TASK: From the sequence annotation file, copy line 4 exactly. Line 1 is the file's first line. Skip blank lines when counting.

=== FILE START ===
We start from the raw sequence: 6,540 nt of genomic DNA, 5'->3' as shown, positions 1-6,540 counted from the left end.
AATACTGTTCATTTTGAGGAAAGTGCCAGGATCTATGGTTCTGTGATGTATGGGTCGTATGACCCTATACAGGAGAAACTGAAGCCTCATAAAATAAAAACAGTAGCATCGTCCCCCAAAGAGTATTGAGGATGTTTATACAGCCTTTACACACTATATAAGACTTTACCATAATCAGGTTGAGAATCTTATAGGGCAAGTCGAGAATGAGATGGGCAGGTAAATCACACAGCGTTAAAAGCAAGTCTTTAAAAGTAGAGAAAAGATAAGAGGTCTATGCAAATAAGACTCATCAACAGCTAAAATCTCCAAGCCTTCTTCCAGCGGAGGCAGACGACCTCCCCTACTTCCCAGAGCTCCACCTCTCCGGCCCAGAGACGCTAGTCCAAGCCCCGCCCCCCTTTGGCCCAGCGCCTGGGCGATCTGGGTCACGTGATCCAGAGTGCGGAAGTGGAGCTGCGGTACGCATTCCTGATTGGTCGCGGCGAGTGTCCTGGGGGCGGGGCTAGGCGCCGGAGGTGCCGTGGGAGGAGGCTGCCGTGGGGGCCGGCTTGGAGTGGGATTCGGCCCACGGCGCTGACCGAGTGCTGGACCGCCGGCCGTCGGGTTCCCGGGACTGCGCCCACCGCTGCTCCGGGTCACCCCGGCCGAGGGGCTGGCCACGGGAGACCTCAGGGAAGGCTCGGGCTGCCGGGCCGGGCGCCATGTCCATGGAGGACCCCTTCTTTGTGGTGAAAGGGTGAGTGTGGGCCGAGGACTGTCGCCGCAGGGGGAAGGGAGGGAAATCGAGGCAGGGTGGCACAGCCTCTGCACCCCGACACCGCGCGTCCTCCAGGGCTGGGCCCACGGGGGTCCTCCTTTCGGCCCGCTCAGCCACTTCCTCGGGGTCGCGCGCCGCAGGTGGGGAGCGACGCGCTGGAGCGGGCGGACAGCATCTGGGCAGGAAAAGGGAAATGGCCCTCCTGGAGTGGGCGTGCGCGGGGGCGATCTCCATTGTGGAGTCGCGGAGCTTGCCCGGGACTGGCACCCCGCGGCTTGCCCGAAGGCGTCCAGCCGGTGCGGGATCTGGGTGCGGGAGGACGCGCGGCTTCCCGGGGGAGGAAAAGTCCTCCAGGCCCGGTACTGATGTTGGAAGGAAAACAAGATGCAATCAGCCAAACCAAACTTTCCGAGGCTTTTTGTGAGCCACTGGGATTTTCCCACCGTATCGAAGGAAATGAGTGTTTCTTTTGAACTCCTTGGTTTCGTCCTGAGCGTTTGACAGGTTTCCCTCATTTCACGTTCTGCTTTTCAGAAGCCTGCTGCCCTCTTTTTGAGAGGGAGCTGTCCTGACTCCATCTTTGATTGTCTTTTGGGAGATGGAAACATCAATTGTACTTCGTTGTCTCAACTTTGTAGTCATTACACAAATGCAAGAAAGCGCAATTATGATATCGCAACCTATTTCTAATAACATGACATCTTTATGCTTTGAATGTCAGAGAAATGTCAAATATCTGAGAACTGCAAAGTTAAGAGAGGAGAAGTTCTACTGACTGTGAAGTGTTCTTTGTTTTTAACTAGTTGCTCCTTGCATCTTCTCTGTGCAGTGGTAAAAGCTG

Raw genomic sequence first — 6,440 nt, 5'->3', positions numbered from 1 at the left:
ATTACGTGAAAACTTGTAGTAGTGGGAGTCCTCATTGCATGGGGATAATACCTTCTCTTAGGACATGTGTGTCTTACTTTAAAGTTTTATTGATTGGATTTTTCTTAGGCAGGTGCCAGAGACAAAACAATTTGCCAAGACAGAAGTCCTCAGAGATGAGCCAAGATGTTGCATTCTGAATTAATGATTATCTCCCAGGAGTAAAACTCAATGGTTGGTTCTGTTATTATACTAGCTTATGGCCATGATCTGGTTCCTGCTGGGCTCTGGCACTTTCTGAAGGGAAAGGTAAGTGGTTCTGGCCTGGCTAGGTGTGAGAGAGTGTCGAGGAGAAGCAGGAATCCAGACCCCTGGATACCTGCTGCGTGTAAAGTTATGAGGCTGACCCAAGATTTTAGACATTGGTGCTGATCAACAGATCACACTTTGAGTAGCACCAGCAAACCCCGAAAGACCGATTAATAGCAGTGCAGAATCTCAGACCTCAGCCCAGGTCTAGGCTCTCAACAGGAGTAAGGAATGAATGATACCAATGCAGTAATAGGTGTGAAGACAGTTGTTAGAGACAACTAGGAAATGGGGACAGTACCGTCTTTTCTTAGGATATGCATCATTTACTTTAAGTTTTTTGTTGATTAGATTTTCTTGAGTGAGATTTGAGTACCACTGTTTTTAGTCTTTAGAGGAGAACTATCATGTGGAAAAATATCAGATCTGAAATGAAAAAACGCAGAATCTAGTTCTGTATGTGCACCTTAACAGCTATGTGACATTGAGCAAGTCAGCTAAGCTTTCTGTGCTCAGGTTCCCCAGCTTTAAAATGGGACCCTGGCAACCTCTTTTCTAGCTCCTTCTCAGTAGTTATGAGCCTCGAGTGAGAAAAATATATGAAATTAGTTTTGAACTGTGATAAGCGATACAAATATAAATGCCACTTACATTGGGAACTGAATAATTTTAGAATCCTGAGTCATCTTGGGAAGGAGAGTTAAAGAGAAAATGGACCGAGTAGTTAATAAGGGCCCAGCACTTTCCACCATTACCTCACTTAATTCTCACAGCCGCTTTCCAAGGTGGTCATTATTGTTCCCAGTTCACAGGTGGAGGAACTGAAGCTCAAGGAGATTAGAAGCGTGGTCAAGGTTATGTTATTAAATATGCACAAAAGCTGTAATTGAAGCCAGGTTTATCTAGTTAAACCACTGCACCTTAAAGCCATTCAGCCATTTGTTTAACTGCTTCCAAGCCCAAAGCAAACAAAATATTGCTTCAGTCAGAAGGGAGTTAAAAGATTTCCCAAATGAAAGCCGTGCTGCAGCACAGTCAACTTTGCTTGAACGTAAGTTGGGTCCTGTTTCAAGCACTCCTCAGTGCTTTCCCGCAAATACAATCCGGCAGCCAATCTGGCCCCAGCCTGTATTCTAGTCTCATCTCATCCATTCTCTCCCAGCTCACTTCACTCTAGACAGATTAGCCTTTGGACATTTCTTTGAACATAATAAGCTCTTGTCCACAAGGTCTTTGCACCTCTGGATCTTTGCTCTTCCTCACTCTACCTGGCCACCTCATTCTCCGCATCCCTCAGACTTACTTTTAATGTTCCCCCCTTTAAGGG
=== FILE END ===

ATTACGTGAAAACTTGTAGTAGTGGGAGTCCTCATTGCATGGGGATAATACCTTCTCTTAGGACATGTGTGTCTTACTTTAAAGTTTTATTGATTGGATTTTTCTTAGGCAGGTGCCAGAGACAAAACAATTTGCCAAGACAGAAGTCCTCAGAGATGAGCCAAGATGTTGCATTCTGAATTAATGATTATCTCCCAGGAGTAAAACTCAATGGTTGGTTCTGTTATTATACTAGCTTATGGCCATGATCTGGTTCCTGCTGGGCTCTGGCACTTTCTGAAGGGAAAGGTAAGTGGTTCTGGCCTGGCTAGGTGTGAGAGAGTGTCGAGGAGAAGCAGGAATCCAGACCCCTGGATACCTGCTGCGTGTAAAGTTATGAGGCTGACCCAAGATTTTAGACATTGGTGCTGATCAACAGATCACACTTTGAGTAGCACCAGCAAACCCCGAAAGACCGATTAATAGCAGTGCAGAATCTCAGACCTCAGCCCAGGTCTAGGCTCTCAACAGGAGTAAGGAATGAATGATACCAATGCAGTAATAGGTGTGAAGACAGTTGTTAGAGACAACTAGGAAATGGGGACAGTACCGTCTTTTCTTAGGATATGCATCATTTACTTTAAGTTTTTTGTTGATTAGATTTTCTTGAGTGAGATTTGAGTACCACTGTTTTTAGTCTTTAGAGGAGAACTATCATGTGGAAAAATATCAGATCTGAAATGAAAAAACGCAGAATCTAGTTCTGTATGTGCACCTTAACAGCTATGTGACATTGAGCAAGTCAGCTAAGCTTTCTGTGCTCAGGTTCCCCAGCTTTAAAATGGGACCCTGGCAACCTCTTTTCTAGCTCCTTCTCAGTAGTTATGAGCCTCGAGTGAGAAAAATATATGAAATTAGTTTTGAACTGTGATAAGCGATACAAATATAAATGCCACTTACATTGGGAACTGAATAATTTTAGAATCCTGAGTCATCTTGGGAAGGAGAGTTAAAGAGAAAATGGACCGAGTAGTTAATAAGGGCCCAGCACTTTCCACCATTACCTCACTTAATTCTCACAGCCGCTTTCCAAGGTGGTCATTATTGTTCCCAGTTCACAGGTGGAGGAACTGAAGCTCAAGGAGATTAGAAGCGTGGTCAAGGTTATGTTATTAAATATGCACAAAAGCTGTAATTGAAGCCAGGTTTATCTAGTTAAACCACTGCACCTTAAAGCCATTCAGCCATTTGTTTAACTGCTTCCAAGCCCAAAGCAAACAAAATATTGCTTCAGTCAGAAGGGAGTTAAAAGATTTCCCAAATGAAAGCCGTGCTGCAGCACAGTCAACTTTGCTTGAACGTAAGTTGGGTCCTGTTTCAAGCACTCCTCAGTGCTTTCCCGCAAATACAATCCGGCAGCCAATCTGGCCCCAGCCTGTATTCTAGTCTCATCTCATCCATTCTCTCCCAGCTCACTTCACTCTAGACAGATTAGCCTTTGGACATTTCTTTGAACATAATAAGCTCTTGTCCACAAGGTCTTTGCACCTCTGGATCTTTGCTCTTCCTCACTCTACCTGGCCACCTCATTCTCCGCATCCCTCAGACTTACTTTTAATGTTCCCCCCTTTAAGGG